Democrats’ desire to exact a political pound of flesh led to Donald Trump being the first President impeached twice.
Now the articles of impeachment head off to the Senate for a trial.
But Democrats got some bad news because one judge’s impeachment ruling had Donald Trump grinning from ear to ear.
- Michael Luttig served as a federal judge for 15 years from 1991 to 2006.
Luttig is well-respected, not just in conservative legal circles, but in legal circles period.
In a Washington Post op-ed, Luttig wrote that Democrats and Never Trump RINOs had one big problem—it would be unconstitutional to hold an impeachment trial for Donald Trump once he leaves office.
On the day the House impeached the President on a 232 to 197 vote with ten RINO traitors joining the Democrats, Senate Majority Leader Mitch McConnell sent around a letter announcing that a trial could not start until 1PM on January 20, which would be one hour after Joe Biden took office.
In his op-ed, Luttig explains why this timing makes any impeachment trial null and void.
“The reason for this is found in the Constitution itself. Trump would no longer be incumbent in the Office of the President at the time of the delayed Senate proceeding and would no longer be subject to ‘impeachment conviction’ by the Senate, under the Constitution’s Impeachment Clauses. Which is to say that the Senate’s only power under the Constitution is to convict — or not — an incumbent president,” Luttig wrote.
Luttig explained that the “plain text” of the Constitution prevented the Senate from holding an impeachment trial after the President left office.
“The plain text of the Constitution’s several Impeachment Clauses confirms this understanding of this limit on Congress’ impeachment power. For example, Article II, Section 4 of the Constitution reads, ‘The President, Vice President and all civil officers of the United States, shall be removed from Office on Impeachment for, and Conviction of, Treason, Bribery, or other high Crimes and Misdemeanors.’ In the same constitutional vein, Article I, Section 3 provides in relevant part: ‘Judgment in Cases of Impeachment shall not extend further than to removal from Office, and disqualification to hold and enjoy any Office of honor, Trust or Profit under the United States,’” Luttig added.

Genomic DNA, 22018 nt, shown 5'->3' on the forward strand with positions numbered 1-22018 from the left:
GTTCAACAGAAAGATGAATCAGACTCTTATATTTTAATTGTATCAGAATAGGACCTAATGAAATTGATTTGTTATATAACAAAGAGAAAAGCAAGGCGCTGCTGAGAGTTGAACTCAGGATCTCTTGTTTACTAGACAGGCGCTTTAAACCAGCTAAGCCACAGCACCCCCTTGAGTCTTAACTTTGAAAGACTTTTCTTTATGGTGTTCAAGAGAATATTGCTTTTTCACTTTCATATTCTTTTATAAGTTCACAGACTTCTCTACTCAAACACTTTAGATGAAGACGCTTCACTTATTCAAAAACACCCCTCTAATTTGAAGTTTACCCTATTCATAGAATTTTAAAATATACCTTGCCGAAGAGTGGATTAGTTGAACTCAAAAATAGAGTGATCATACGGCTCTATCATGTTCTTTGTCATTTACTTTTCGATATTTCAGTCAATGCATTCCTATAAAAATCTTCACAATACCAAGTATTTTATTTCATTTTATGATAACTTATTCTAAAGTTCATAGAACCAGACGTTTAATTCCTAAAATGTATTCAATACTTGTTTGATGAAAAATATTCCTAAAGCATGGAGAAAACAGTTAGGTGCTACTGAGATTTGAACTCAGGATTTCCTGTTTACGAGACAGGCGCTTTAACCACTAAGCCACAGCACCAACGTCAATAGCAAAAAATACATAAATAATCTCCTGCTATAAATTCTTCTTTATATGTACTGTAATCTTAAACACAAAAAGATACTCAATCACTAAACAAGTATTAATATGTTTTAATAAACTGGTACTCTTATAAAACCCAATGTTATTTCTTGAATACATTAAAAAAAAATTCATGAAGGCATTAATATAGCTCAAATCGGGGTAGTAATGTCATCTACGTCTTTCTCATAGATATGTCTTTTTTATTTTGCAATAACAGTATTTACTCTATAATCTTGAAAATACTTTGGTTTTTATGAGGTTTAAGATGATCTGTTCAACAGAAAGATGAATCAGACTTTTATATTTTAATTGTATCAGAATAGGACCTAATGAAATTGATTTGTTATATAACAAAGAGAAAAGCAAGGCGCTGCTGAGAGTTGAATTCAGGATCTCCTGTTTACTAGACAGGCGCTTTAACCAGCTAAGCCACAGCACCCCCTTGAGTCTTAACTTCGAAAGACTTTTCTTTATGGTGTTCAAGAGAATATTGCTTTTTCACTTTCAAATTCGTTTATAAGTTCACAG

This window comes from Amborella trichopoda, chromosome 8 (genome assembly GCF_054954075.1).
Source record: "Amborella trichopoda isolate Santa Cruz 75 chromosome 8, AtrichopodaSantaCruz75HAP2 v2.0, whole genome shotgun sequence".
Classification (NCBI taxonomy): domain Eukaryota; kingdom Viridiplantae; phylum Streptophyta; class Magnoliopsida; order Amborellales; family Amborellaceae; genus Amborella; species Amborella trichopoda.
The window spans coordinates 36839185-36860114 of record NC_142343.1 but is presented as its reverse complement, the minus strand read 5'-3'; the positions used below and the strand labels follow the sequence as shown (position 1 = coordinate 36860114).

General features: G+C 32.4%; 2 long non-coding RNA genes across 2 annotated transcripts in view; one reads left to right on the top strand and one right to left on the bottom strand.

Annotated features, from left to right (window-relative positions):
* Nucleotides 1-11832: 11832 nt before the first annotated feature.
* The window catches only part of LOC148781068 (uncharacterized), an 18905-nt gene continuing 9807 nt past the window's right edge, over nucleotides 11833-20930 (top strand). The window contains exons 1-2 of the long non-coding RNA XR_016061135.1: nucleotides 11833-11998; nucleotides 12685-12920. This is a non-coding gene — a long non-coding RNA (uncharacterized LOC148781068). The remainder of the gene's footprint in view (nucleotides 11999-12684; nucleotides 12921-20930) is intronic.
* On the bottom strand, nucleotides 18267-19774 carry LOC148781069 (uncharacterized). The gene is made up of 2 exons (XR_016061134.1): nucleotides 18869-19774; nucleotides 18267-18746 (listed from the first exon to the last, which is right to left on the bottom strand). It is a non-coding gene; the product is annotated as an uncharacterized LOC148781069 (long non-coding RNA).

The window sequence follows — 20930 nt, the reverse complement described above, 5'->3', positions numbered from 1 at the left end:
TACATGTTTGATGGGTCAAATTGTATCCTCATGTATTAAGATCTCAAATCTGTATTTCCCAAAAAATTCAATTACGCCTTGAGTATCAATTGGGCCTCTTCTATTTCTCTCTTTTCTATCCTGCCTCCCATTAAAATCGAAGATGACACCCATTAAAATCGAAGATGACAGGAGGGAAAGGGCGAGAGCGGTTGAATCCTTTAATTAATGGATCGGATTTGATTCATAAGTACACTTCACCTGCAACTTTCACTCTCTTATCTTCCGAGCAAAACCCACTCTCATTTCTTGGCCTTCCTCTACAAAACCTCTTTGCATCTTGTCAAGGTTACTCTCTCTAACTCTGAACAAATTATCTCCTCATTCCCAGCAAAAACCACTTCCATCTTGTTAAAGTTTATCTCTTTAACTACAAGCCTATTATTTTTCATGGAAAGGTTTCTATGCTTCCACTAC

Luttig also addressed the theory that the Senate could hold a trial and convict the President for the purposes of handing down a punishment of banning Donald Trump from ever running for office again.
By Luttig’s reading of the Constitution, the fact is that President Trump can only be barred from office following a constitutional impeachment and since the President would already be out of office, the trial could not be considered constitutional.
“This is incorrect because it is a constitutional impeachment of a president that authorizes his constitutional disqualification. If a president has not been constitutionally impeached, then the Senate is without the constitutional power to disqualify him from future office,” Luttig added.
Luttig did concede that Senator William Blount was impeached in 1797 and Secretary of War William Belknap was impeached in 1876 after resigning their offices, but that this was a question the Supreme Court was likely to decide in the President’s favor.
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